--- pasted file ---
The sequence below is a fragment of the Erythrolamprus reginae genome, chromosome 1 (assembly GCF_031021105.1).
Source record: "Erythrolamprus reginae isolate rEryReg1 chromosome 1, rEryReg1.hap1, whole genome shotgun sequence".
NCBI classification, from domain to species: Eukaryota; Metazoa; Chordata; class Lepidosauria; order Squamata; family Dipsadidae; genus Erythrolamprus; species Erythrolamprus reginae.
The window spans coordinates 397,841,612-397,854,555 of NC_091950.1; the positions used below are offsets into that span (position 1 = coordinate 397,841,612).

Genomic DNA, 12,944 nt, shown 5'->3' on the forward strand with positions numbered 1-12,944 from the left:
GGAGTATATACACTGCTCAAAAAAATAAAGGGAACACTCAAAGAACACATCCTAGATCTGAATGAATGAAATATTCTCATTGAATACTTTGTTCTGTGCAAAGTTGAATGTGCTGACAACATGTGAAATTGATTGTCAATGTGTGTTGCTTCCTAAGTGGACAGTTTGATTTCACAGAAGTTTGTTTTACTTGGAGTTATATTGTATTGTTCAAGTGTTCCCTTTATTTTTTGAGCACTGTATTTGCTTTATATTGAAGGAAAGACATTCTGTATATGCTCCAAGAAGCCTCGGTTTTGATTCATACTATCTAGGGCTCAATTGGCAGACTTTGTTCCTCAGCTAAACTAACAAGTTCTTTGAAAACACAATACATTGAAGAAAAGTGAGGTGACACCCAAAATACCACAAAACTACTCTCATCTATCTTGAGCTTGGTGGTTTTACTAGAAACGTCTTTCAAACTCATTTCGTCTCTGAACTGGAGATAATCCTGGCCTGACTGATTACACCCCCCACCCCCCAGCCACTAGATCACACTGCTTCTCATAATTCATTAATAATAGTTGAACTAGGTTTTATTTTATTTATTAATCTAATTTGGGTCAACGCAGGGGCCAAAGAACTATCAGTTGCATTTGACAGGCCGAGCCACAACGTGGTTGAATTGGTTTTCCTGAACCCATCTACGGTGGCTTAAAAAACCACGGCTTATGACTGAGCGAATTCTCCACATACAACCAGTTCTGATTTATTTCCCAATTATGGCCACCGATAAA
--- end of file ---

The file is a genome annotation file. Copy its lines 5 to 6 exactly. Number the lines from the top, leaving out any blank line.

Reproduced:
Genomic DNA, 12,944 nt, shown 5'->3' on the forward strand with positions numbered 1-12,944 from the left:
GGAGTATATACACTGCTCAAAAAAATAAAGGGAACACTCAAAGAACACATCCTAGATCTGAATGAATGAAATATTCTCATTGAATACTTTGTTCTGTGCAAAGTTGAATGTGCTGACAACATGTGAAATTGATTGTCAATGTGTGTTGCTTCCTAAGTGGACAGTTTGATTTCACAGAAGTTTGTTTTACTTGGAGTTATATTGTATTGTTCAAGTGTTCCCTTTATTTTTTGAGCACTGTATTTGCTTTATATTGAAGGAAAGACATTCTGTATATGCTCCAAGAAGCCTCGGTTTTGATTCATACTATCTAGGGCTCAATTGGCAGACTTTGTTCCTCAGCTAAACTAACAAGTTCTTTGAAAACACAATACATTGAAGAAAAGTGAGGTGACACCCAAAATACCACAAAACTACTCTCATCTATCTTGAGCTTGGTGGTTTTACTAGAAACGTCTTTCAAACTCATTTCGTCTCTGAACTGGAGATAATCCTGGCCTGACTGATTACACCCCCCACCCCCCAGCCACTAGATCACACTGCTTCTCATAATTCATTAATAATAGTTGAACTAGGTTTTATTTTATTTATTAATCTAATTTGGGTCAACGCAGGGGCCAAAGAACTATCAGTTGCATTTGACAGGCCGAGCCACAACGTGGTTGAATTGGTTTTCCTGAACCCATCTACGGTGGCTTAAAAAACCACGGCTTATGACTGAGCGAATTCTCCACATACAACCAGTTCTGATTTATTTCCCAATTATGGCCACCGATAAA